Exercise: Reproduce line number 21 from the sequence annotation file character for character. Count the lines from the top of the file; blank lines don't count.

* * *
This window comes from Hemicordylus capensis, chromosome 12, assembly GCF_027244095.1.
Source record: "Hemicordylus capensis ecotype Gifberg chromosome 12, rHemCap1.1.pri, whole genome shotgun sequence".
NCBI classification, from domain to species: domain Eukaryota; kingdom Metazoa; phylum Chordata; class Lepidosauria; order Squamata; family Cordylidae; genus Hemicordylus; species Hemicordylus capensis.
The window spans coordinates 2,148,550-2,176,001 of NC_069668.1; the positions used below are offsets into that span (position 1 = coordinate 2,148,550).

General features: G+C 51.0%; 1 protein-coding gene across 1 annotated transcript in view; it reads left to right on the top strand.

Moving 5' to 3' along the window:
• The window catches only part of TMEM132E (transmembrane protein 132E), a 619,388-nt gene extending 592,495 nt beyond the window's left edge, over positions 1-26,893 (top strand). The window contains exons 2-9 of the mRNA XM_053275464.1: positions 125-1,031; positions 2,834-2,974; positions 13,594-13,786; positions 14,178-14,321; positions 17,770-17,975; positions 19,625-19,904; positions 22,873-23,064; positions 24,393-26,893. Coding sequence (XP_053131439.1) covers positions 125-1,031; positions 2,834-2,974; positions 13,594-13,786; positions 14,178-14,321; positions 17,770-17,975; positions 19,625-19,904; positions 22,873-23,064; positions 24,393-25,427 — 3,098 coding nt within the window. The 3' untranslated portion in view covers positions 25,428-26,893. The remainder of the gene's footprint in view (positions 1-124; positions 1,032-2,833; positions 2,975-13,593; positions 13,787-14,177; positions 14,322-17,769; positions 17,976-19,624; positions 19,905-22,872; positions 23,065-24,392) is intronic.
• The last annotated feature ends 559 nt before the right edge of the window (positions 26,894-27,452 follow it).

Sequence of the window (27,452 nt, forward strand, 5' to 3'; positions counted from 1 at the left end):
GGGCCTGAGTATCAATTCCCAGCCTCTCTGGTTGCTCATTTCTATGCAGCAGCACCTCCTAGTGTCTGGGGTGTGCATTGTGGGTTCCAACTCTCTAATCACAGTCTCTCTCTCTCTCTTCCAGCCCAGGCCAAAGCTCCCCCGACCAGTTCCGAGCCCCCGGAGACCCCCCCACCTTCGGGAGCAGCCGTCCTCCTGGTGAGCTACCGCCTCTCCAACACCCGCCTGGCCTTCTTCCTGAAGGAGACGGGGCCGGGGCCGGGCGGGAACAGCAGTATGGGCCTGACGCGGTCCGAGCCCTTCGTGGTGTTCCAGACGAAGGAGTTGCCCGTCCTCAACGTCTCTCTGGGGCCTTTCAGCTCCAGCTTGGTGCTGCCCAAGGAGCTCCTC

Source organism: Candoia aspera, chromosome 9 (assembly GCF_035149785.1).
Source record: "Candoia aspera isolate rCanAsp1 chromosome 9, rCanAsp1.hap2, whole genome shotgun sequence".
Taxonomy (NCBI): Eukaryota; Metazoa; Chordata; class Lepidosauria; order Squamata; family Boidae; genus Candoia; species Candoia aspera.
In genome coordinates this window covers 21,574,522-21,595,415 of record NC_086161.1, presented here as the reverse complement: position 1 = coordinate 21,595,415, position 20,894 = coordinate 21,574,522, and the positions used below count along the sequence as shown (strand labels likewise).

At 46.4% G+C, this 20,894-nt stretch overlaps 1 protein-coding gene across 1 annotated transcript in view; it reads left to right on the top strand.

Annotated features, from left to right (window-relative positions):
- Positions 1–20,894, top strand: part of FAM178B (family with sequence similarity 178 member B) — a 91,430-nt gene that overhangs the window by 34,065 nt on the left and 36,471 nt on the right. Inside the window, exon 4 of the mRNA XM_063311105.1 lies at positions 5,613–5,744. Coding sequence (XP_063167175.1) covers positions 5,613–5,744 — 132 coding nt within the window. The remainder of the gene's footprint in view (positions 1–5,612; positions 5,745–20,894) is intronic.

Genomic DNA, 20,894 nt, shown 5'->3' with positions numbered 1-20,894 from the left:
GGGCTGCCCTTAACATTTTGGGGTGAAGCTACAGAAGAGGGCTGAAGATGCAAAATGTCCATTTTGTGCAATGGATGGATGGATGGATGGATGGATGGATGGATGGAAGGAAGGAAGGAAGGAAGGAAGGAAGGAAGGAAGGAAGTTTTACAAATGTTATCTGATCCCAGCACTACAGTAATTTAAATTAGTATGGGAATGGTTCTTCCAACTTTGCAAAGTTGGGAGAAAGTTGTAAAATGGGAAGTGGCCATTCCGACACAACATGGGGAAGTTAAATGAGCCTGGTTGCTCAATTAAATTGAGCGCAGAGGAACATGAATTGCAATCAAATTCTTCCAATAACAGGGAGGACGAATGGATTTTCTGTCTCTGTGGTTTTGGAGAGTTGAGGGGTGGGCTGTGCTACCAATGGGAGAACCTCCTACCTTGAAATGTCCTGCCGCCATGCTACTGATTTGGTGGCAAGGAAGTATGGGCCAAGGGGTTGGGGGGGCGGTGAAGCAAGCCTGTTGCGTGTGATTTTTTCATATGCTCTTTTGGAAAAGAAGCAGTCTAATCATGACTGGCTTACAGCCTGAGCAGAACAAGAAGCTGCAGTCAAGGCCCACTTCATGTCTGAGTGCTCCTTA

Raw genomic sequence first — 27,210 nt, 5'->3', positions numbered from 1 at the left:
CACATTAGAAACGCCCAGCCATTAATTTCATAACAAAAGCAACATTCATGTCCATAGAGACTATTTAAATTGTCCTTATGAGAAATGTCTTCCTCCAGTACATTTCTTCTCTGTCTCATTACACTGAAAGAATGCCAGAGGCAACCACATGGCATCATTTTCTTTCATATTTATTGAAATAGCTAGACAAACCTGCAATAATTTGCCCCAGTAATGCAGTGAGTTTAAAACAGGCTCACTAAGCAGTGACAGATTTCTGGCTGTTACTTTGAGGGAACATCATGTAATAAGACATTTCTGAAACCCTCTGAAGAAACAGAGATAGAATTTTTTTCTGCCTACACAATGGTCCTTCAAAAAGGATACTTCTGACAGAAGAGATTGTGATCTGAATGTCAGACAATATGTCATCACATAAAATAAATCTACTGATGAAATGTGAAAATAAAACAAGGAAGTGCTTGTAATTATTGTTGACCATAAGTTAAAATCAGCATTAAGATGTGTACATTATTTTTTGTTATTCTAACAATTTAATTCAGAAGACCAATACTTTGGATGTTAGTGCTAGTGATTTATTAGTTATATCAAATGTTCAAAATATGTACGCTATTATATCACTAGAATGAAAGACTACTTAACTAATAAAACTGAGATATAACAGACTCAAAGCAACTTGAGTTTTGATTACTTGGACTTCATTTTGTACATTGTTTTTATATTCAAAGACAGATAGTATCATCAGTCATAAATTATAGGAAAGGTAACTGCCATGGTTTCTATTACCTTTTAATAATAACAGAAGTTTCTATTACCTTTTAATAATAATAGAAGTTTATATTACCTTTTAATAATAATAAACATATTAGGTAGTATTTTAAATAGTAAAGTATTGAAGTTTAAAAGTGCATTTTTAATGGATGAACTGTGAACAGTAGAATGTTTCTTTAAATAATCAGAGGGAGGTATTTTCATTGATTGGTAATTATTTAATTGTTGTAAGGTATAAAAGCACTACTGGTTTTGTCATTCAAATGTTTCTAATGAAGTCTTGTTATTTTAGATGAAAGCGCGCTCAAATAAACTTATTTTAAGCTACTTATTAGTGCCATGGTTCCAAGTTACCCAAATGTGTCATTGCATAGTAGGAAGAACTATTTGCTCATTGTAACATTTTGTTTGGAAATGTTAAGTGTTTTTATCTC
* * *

CACATTAGAAACGCCCAGCCATTAATTTCATAACAAAAGCAACATTCATGTCCATAGAGACTATTTAAATTGTCCTTATGAGAAATGTCTTCCTCCAGTACATTTCTTCTCTGTCTCATTACACTGAAAGAATGCCAGAGGCAACCACATGGCATCATTTTCTTTCATATTTATTGAAATAGCTAGACAAACCTGCAATAATTTGCCCCAGTAATGCAGTGAGTTTAAAACAGGCTCACTAAGCAGTGACAGATTTCTGGCTGTTACTTTGAGGGAACATCATGTAATAAGACATTTCTGAAACCCTCTGAAGAAACAGAGATAGAATTTTTTTCTGCCTACACAATGGTCCTTCAAAAAGGATACTTCTGACAGAAGAGATTGTGATCTGAATGTCAGACAATATGTCATCACATAAAATAAATCTACTGATGAAATGTGAAAATAAAACAAGGAAGTGCTTGTAATTATTGTTGACCATAAGTTAAAATCAGCATTAAGATGTGTACATTATTTTTTGTTATTCTAACAATTTAATTCAGAAGACCAATACTTTGGATGTTAGTGCTAGTGATTTATTAGTTATATCAAATGTTCAAAATATGTACGCTATTATATCACTAGAATGAAAGACTACTTAACTAATAAAACTGAGATATAACAGACTCAAAGCAACTTGAGTTTTGATTACTTGGACTTCATTTTGTACATTGTTTTTATATTCAAAGACAGATAGTATCATCAGTCATAAATTATAGGAAAGGTAACTGCCATGGTTTCTATTACCTTTTAATAATAACAGAAGTTTCTATTACCTTTTAATAATAATAGAAGTTTATATTACCTTTTAATAATAATAAACATATTAGGTAGTATTTTAAATAGTAAAGTATTGAAGTTTAAAAGTGCATTTTTAATGGATGAACTGTGAACAGTAGAATGTTTCTTTAAATAATCAGAGGGAGGTATTTTCATTGATTGGTAATTATTTAATTGTTGTAAGGTATAAAAGCACTACTGGTTTTGTCATTCAAATGTTTCTAATGAAGTCTTGTTATTTTAGATGAAAGCGCGCTCAAATAAACTTATTTTAAGCTACTTATTAGTGCCATGGTTCCAAGTTACCCAAATGTGTCATTGCATAGTAGGAAGAACTATTTGCTCATTGTAACATTTTGTTTGGAAATGTTAAGTGTTTTTATCTC